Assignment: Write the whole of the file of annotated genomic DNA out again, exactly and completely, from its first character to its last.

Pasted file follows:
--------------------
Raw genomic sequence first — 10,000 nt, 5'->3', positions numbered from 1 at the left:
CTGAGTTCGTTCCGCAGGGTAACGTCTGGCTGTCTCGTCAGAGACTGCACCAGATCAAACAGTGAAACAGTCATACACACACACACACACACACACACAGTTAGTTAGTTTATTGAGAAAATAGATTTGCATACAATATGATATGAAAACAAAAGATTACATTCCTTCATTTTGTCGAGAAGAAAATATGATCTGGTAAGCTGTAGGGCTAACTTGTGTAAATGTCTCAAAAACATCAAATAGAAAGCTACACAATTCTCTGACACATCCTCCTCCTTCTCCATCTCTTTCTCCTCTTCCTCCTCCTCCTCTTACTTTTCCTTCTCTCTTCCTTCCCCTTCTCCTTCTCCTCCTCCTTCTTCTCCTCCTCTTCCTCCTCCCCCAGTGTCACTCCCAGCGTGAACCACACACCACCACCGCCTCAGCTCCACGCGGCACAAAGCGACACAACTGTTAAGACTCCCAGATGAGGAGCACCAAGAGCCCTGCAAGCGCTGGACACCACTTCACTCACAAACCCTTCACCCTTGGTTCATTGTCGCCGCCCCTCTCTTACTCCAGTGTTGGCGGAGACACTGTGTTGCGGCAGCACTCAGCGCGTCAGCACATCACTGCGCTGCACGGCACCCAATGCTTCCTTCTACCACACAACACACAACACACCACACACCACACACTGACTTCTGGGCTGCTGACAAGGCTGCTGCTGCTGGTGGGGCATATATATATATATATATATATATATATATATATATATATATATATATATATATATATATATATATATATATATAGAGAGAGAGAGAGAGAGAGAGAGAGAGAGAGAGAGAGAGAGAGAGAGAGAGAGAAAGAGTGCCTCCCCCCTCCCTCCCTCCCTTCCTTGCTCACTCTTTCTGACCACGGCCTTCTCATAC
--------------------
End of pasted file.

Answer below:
Raw genomic sequence first — 10,000 nt, 5'->3', positions numbered from 1 at the left:
CTGAGTTCGTTCCGCAGGGTAACGTCTGGCTGTCTCGTCAGAGACTGCACCAGATCAAACAGTGAAACAGTCATACACACACACACACACACACACACAGTTAGTTAGTTTATTGAGAAAATAGATTTGCATACAATATGATATGAAAACAAAAGATTACATTCCTTCATTTTGTCGAGAAGAAAATATGATCTGGTAAGCTGTAGGGCTAACTTGTGTAAATGTCTCAAAAACATCAAATAGAAAGCTACACAATTCTCTGACACATCCTCCTCCTTCTCCATCTCTTTCTCCTCTTCCTCCTCCTCCTCTTACTTTTCCTTCTCTCTTCCTTCCCCTTCTCCTTCTCCTCCTCCTTCTTCTCCTCCTCTTCCTCCTCCCCCAGTGTCACTCCCAGCGTGAACCACACACCACCACCGCCTCAGCTCCACGCGGCACAAAGCGACACAACTGTTAAGACTCCCAGATGAGGAGCACCAAGAGCCCTGCAAGCGCTGGACACCACTTCACTCACAAACCCTTCACCCTTGGTTCATTGTCGCCGCCCCTCTCTTACTCCAGTGTTGGCGGAGACACTGTGTTGCGGCAGCACTCAGCGCGTCAGCACATCACTGCGCTGCACGGCACCCAATGCTTCCTTCTACCACACAACACACAACACACCACACACCACACACTGACTTCTGGGCTGCTGACAAGGCTGCTGCTGCTGGTGGGGCATATATATATATATATATATATATATATATATATATATATATATATATATATATATATATATATATATATATATAGAGAGAGAGAGAGAGAGAGAGAGAGAGAGAGAGAGAGAGAGAGAGAGAGAGAGAAAGAGTGCCTCCCCCCTCCCTCCCTCCCTTCCTTGCTCACTCTTTCTGACCACGGCCTTCTCATAC